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Thread: 28 Film Discussion Threads Later

  1. #71526
    Yeah, I was looking at Written on the Wind next because of Lauren Bacall.

    Funny you bring up Putney Swope because I watched Chafed Elbows today. Iron Man's dad was a filmmaker ahead of his time.

  2. #71527
    Producer Yxklyx's Avatar
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    Quote Quoting Idioteque Stalker (view post)
    Yeah, I was looking at Written on the Wind next because of Lauren Bacall.

    Funny you bring up Putney Swope because I watched Chafed Elbows today. Iron Man's dad was a filmmaker ahead of his time.
    Funny you mention Chafed Elbows because that mention on letterboxed prompted me to watch Putney Swope - which is a wow film.
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  3. #71528
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    All that Heaven Allows was also my first Sirk some...gulp...seven years back. During the past year I've been slowly getting into more of his films from his final one (Imitation of Life) going backwards, and my top five so far:

    1. Imitation of Life
    2. The Tarnished Angels
    3. There's Always Tomorrow (Barbara Stanwyck is so great in his two films she's in)
    4. Written on the Wind
    5. All That Heave Allows (need a rewatch though, as I feel I would click more with it now)
    Midnight Run (1988) - 9
    The Smiling Lieutenant (1931) - 8.5
    The Adventures of Robinhood (1938) - 8
    Sisters (1973) - 6.5
    Shin Godzilla (2016) - 7.5

  4. #71529
    Quote Quoting megladon8 (view post)
    I have seen so few of those. Thanks for all the suggestions.
    You should look into November. An underseen movie potentially down your alley.

  5. #71530
    Quote Quoting Yxklyx (view post)
    Funny you mention Chafed Elbows because that mention on letterboxed prompted me to watch Putney Swope - which is a wow film.
    Nice. I thoroughly enjoyed both Putney Swope and Chafed Elbows. The former is more notable for being ahead of its time, and the latter is more notable for its experimental style. Both are very funny in a proto-Adult Swim type of way. It's cool to discover Robert Downey Sr. was such a fun-loving weirdo.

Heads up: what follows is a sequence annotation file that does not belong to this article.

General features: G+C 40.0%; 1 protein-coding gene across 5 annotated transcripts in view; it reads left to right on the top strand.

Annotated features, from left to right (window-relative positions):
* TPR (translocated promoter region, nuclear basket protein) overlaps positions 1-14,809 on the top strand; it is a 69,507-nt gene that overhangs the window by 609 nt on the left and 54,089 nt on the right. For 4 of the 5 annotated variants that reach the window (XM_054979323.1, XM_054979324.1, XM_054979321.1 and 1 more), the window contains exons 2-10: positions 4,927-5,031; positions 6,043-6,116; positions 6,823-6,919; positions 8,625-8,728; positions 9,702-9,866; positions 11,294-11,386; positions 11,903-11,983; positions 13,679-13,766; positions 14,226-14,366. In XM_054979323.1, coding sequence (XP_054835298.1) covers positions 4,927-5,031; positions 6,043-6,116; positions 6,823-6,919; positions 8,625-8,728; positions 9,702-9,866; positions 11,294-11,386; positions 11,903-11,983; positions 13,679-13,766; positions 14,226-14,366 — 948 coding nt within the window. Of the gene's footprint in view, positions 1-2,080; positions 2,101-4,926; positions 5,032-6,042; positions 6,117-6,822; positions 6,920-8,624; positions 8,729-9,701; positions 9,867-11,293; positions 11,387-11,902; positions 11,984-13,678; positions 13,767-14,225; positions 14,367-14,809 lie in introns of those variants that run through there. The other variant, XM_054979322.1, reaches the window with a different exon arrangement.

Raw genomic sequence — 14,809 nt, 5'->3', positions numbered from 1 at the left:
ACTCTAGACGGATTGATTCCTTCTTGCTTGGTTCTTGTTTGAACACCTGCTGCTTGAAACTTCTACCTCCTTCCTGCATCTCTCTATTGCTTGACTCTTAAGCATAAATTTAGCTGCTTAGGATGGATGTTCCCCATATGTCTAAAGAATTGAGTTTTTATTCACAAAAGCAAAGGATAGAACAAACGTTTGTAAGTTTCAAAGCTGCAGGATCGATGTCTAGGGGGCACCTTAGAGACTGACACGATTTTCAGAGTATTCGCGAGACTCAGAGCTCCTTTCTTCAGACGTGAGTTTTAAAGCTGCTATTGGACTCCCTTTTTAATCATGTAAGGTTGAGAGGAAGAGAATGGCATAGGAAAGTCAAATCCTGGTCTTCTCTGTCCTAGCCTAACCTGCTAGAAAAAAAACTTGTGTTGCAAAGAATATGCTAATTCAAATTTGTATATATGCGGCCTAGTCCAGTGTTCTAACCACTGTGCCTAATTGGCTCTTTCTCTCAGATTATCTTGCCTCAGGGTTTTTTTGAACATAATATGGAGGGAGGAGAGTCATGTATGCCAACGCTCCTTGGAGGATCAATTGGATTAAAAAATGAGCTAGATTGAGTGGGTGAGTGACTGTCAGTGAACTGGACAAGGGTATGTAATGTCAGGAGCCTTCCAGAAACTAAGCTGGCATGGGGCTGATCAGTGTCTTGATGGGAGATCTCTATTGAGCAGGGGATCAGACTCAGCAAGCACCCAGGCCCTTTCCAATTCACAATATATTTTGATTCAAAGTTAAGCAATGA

6. #71531
    And Peng, it's nice to hear that there's plenty more to dig into with Sirk. Written on the Wind will probably be next. There's Always Tomorrow wasn't on my radar before you mentioned it, but Stanwyck is a good draw for sure.

    Reading about Sirk a little, apparently his movies were often marketed as "movies for women," which is so interesting in hindsight. Textually and extra-textually, the dude's movies seem to be goldmines of gender analysis in film.

  7. #71532

    Arrival (Villeneuve, '16)



    ​Why are they here?

    [
    ]
    [
    ]

    Final Score: 9
    .

    Last edited by StuSmallz; 11-04-2021 at 05:38 AM.

  8. #71533
    Replacing Luck Since 1984 Dukefrukem's Avatar
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    Quote Quoting D_Davis (view post)
    Uwe Boll movies > all Marvel U movies
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    I work in grocery. I have not gotten sick. My fellow employees have not gotten sick. If the virus were even remotely as contagious as its being presented as, why haven’t entire store staffs who come into contact with hundreds of people per day, thousands per week, all falling ill in mass nationwide?

  9. #71534
    My favourite Douglas Sirk movies, in order of preference, are Imitation of Life, The Tarnished Angels, Written on the Wind, All That Heaven Allows, All I Desire, and The Time to Love and the Time to Die. I need to take another look at There's Always Tomorrow but it bored me the one time I saw it back in 2008.
    Just because...
    Devi (Satyajit Ray, 1960) mild
    The French Dispatch of the Liberty, Kansas Evening Sun (Wes Anderson, 2021) warm
    High Sierra (Raoul Walsh, 1941) mild

    The last book I read was...
    The Tenant of Wildfell Hall by Anne Brontë


    The (New) World

  10. #71535
    Quote Quoting Dukefrukem (view post)